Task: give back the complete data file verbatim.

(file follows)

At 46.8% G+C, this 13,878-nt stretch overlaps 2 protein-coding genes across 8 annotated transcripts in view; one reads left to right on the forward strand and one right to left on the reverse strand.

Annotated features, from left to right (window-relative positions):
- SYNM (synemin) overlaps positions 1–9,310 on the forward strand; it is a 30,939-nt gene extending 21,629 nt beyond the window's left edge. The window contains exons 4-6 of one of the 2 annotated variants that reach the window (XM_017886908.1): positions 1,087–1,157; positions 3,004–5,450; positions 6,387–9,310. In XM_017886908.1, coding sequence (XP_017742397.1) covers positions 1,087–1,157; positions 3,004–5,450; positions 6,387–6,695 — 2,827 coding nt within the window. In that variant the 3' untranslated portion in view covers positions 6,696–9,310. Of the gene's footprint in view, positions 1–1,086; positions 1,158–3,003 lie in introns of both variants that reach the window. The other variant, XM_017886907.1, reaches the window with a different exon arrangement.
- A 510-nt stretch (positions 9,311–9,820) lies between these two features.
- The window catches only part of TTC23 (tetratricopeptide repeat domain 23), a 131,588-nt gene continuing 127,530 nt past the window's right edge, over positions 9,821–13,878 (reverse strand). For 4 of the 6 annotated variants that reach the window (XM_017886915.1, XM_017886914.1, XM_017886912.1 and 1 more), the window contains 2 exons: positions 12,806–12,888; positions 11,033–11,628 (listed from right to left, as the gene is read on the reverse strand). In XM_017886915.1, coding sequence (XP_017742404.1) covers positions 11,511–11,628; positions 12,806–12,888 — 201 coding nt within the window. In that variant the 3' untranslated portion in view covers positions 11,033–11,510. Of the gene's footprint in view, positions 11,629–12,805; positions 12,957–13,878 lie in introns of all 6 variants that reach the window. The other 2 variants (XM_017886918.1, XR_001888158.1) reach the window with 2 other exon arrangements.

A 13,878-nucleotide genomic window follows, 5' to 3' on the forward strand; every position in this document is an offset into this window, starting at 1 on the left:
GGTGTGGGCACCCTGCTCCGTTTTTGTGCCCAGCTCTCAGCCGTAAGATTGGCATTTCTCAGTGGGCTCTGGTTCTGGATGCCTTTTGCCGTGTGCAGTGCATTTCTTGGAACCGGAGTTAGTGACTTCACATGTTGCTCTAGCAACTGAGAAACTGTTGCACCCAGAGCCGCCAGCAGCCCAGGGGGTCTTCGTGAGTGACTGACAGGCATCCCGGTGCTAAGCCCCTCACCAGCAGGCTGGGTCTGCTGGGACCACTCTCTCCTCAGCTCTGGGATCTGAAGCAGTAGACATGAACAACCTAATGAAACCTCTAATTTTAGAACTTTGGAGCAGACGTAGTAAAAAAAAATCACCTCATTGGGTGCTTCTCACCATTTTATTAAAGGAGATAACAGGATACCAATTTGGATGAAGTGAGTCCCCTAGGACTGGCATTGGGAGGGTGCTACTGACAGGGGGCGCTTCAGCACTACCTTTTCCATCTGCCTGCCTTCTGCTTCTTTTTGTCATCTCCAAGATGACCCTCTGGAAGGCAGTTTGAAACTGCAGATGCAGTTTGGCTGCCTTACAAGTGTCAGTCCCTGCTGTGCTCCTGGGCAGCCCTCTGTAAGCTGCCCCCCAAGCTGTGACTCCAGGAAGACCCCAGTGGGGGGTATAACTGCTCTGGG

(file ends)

At 46.8% G+C, this 13,878-nt stretch overlaps 2 protein-coding genes across 8 annotated transcripts in view; one reads left to right on the forward strand and one right to left on the reverse strand.

Annotated features, from left to right (window-relative positions):
- SYNM (synemin) overlaps positions 1–9,310 on the forward strand; it is a 30,939-nt gene extending 21,629 nt beyond the window's left edge. The window contains exons 4-6 of one of the 2 annotated variants that reach the window (XM_017886908.1): positions 1,087–1,157; positions 3,004–5,450; positions 6,387–9,310. In XM_017886908.1, coding sequence (XP_017742397.1) covers positions 1,087–1,157; positions 3,004–5,450; positions 6,387–6,695 — 2,827 coding nt within the window. In that variant the 3' untranslated portion in view covers positions 6,696–9,310. Of the gene's footprint in view, positions 1–1,086; positions 1,158–3,003 lie in introns of both variants that reach the window. The other variant, XM_017886907.1, reaches the window with a different exon arrangement.
- A 510-nt stretch (positions 9,311–9,820) lies between these two features.
- The window catches only part of TTC23 (tetratricopeptide repeat domain 23), a 131,588-nt gene continuing 127,530 nt past the window's right edge, over positions 9,821–13,878 (reverse strand). For 4 of the 6 annotated variants that reach the window (XM_017886915.1, XM_017886914.1, XM_017886912.1 and 1 more), the window contains 2 exons: positions 12,806–12,888; positions 11,033–11,628 (listed from right to left, as the gene is read on the reverse strand). In XM_017886915.1, coding sequence (XP_017742404.1) covers positions 11,511–11,628; positions 12,806–12,888 — 201 coding nt within the window. In that variant the 3' untranslated portion in view covers positions 11,033–11,510. Of the gene's footprint in view, positions 11,629–12,805; positions 12,957–13,878 lie in introns of all 6 variants that reach the window. The other 2 variants (XM_017886918.1, XR_001888158.1) reach the window with 2 other exon arrangements.

A 13,878-nucleotide genomic window follows, 5' to 3' on the forward strand; every position in this document is an offset into this window, starting at 1 on the left:
GGTGTGGGCACCCTGCTCCGTTTTTGTGCCCAGCTCTCAGCCGTAAGATTGGCATTTCTCAGTGGGCTCTGGTTCTGGATGCCTTTTGCCGTGTGCAGTGCATTTCTTGGAACCGGAGTTAGTGACTTCACATGTTGCTCTAGCAACTGAGAAACTGTTGCACCCAGAGCCGCCAGCAGCCCAGGGGGTCTTCGTGAGTGACTGACAGGCATCCCGGTGCTAAGCCCCTCACCAGCAGGCTGGGTCTGCTGGGACCACTCTCTCCTCAGCTCTGGGATCTGAAGCAGTAGACATGAACAACCTAATGAAACCTCTAATTTTAGAACTTTGGAGCAGACGTAGTAAAAAAAAATCACCTCATTGGGTGCTTCTCACCATTTTATTAAAGGAGATAACAGGATACCAATTTGGATGAAGTGAGTCCCCTAGGACTGGCATTGGGAGGGTGCTACTGACAGGGGGCGCTTCAGCACTACCTTTTCCATCTGCCTGCCTTCTGCTTCTTTTTGTCATCTCCAAGATGACCCTCTGGAAGGCAGTTTGAAACTGCAGATGCAGTTTGGCTGCCTTACAAGTGTCAGTCCCTGCTGTGCTCCTGGGCAGCCCTCTGTAAGCTGCCCCCCAAGCTGTGACTCCAGGAAGACCCCAGTGGGGGGTATAACTGCTCTGGG